Taking back email – Part 2: OfflineIMAP

Recently, I decided to revamp my email setup. I don’t much like email, but it’s such an important method of communication that I needed to get it under control. I’m putting together a several-post guide explaining my reasoning, technical details, and my new email process.

Other posts in this series (all will be linked here as the posts go up:)


OfflineIMAP is a simple Linux command-line tool that syncs email messages and folders from an IMAP server to your computer (and back). I use it to aggregate emails from my three accounts into a directory on my home server. I have it set up to fetch my email once an hour during my awake-time of the day.

I have OfflineIMAP installed on my home server. My mail is collected and indexed on my server, then I have the folders synced to my home and work computers with Syncthing.

Installing OfflineIMAP

OfflineIMAP is likely packaged for your Linux distro of choice. In Arch Linux:

sudo pacman -S offlineimap

After installing, you should copy the default configuration into your user directory and edit it:

cp /usr/share/offlineimap/offlineimap.conf ~/.offlineimaprc
vim ~/.offlineimaprc

The default configuration file is VERY heavily commented and is pretty clear. I’m just going to hit some highlights here.



accounts = ajy,gmail,work

Start with a comma-separated list of accounts. Remember those account names because you’ll be needing them shortly. In fact, I like keeping my account names consistent from OfflineIMAP to notmuch to alot and msmtp, through the whole process.


So far I am doing nothing with this section.


[Account ajy]
localrepository = ajyLocal
remoterepository = ajyRemote
maxage = 730

I’m initally only syncing the last two years (730 days) of mail. I don’t need to go further back. Note that I used the account name from above (ajy), and I’m specifying two repositories that I’m going to define next:

[Repository ajyLocal]
type = Maildir
localfolders = ~/mail/ajy
sep = /

[Repository ajyRemote]
type = IMAP
remotehost = imap.example.com
remoteuser = aaron@example.com
## do something for password ##
folderfilter = lambda foldername: foldername not in [
        'Trash', 'Spam', 'Templates', 'Queue', 'Drafts']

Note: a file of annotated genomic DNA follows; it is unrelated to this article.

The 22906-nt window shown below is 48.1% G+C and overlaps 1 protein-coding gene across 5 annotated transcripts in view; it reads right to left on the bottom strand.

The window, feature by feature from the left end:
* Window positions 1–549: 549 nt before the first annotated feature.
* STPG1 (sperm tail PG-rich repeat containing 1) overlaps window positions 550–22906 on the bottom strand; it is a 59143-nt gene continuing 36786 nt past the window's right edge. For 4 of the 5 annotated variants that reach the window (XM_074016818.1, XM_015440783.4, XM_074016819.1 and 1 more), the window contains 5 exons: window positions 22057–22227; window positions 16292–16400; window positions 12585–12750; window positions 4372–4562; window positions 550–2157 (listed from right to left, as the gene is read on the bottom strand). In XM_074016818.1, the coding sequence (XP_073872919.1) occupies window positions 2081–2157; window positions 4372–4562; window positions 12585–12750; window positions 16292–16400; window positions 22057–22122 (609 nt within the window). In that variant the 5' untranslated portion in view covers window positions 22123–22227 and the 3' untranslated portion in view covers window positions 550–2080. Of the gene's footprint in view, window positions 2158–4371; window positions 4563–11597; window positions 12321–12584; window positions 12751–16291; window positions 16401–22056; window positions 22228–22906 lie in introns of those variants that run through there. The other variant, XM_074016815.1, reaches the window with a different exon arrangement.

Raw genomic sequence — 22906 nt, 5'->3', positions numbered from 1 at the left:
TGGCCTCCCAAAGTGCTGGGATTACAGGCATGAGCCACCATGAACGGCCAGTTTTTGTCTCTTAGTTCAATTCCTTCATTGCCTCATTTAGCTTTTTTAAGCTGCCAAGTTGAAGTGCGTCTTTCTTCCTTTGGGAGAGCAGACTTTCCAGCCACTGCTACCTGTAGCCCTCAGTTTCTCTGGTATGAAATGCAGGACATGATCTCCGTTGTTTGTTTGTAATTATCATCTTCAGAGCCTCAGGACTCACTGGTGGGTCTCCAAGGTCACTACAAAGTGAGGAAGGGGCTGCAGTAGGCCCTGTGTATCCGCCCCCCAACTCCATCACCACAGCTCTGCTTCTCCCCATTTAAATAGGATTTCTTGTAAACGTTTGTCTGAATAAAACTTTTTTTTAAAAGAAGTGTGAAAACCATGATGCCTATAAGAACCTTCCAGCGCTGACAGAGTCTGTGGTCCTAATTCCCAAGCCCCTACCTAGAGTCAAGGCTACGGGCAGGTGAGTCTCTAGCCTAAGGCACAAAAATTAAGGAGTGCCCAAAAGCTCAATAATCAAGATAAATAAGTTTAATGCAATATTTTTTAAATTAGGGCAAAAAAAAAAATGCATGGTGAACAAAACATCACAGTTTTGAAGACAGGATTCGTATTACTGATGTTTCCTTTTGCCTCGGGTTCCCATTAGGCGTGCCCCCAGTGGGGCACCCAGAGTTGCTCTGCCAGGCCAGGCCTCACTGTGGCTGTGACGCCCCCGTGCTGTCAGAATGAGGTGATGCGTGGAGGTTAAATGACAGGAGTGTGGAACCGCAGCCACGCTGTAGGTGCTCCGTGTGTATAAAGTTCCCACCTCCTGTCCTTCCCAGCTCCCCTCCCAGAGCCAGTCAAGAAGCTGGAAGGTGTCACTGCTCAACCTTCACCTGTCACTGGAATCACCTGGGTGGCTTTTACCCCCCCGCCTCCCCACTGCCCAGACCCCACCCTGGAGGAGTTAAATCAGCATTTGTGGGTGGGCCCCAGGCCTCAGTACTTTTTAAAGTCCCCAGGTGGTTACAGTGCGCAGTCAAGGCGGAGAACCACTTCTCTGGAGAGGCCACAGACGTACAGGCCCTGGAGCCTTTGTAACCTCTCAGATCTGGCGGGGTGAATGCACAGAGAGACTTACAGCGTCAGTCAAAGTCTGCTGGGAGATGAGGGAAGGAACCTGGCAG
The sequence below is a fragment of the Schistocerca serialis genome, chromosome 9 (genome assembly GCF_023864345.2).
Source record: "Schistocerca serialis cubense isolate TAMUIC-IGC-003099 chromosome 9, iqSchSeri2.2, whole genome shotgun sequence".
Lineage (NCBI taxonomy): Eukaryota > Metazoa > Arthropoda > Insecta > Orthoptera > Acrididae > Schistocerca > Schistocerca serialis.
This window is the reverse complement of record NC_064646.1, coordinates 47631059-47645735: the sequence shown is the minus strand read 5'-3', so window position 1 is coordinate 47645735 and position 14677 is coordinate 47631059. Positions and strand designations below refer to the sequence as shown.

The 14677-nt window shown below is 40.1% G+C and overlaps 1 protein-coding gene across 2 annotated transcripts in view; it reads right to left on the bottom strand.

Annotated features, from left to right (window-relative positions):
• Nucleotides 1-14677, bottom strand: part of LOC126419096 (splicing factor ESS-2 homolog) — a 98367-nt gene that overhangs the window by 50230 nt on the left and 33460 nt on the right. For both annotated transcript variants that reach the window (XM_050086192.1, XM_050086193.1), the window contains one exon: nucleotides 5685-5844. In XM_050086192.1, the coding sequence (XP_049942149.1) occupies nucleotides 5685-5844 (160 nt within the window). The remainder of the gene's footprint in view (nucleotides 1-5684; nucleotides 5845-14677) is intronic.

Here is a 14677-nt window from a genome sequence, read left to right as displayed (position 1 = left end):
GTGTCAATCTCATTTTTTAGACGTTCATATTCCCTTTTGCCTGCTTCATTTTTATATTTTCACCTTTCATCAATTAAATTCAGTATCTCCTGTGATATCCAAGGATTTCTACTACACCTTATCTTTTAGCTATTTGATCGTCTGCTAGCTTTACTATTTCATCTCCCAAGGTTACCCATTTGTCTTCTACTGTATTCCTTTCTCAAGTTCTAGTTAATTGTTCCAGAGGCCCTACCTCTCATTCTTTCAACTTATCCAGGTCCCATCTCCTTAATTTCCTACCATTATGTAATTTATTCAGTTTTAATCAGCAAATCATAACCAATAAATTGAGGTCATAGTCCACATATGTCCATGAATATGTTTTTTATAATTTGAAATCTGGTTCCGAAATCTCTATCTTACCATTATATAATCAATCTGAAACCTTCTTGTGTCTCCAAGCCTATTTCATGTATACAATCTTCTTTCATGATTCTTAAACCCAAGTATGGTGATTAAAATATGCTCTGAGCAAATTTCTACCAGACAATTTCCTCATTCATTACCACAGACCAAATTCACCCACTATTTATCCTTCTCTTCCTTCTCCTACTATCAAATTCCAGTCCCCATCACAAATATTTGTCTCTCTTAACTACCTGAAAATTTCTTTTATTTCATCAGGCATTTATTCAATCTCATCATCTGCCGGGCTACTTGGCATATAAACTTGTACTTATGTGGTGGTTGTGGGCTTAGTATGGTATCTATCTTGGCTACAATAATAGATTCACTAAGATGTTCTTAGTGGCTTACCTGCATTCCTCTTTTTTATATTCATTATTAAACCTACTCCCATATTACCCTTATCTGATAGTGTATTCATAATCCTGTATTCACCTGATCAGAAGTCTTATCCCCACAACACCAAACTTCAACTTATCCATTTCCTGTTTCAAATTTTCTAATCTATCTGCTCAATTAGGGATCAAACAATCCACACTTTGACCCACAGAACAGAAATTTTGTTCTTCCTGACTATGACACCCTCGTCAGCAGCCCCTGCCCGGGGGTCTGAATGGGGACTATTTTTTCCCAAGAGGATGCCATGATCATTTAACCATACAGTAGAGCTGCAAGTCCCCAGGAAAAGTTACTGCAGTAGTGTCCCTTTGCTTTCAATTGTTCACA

In the local repository, everything is pretty straightforward. Using / as a separator means that your email messages will be organized in hierarchical folders to match your IMAP structure. If you’re using Gmail, use type = GmailMaildir.

The remote repository has a bit more going on:

  • For normal accounts, type = IMAP is appropriate. For Gmail, use: type = Gmail as this contains a bit of auto-configuration that will be handy for you.
  • You have some options for how to handle your password. I’m not going to get into that here, but read the config file documentation.
  • The folderfilter setting above excludes certain folders from being synced.

To find the cert_fingerprint setting for your server, run this command:

openssl s_client -connect imap.example.com:993 < /dev/null 2>/dev/null | openssl x509 -fingerprint -noout -in /dev/stdin

Of course, replace imap.example.com with your remotehost name. You’ll probably get the fingerprint with colons: XX:XX:.... Remove the colons for the purpose of this config file.

More accounts?

Add a new [Account ...] section and configure two repositories for each account as above.


Run offlineimap > offlineimaplog.txt to do an initial sync and see if it all works. Hopefully you should get a meaningful error if something goes wrong. You’ll see it in the offlineimaplog.txt file that’s created in the above command.

Running with cron

Right on, it’s all working great. Add this to your crontab:

47 5-21 * * * offlineimap && notmuch new

I haven’t gotten to notmuch in this tutorial yet, but the && notmuch new part just refreshes the tag and index database after offlineimap is done.

This will run offlineimap on the 47th minute of the hour, from 5:47 AM till 9:47 PM, each day.

A note about syncing

I’ve mentioned that since I have multiple computers that I spend a lot of time on (home and work) I want to have my email in the same state from machine to machine. When I get into how to use notmuch, you’ll see that I’m making changes to my email messages that are not going to be synced back to the IMAP server, so I need to use my home server (or an online VPS) to act as the central server.

To accomplish this, I use Syncthing to sync my mail folder (and thus, the notmuch database) to both my workstations. The only drawback is that syncing, though fast, is not immediate – so if I know there has been a change in the last 30 seconds or so (like, the cron above has just run), I’ll wait a minute or so to refresh my mailbox.

Up Next: configuring notmuch to work with OfflineIMAP

Leave a Reply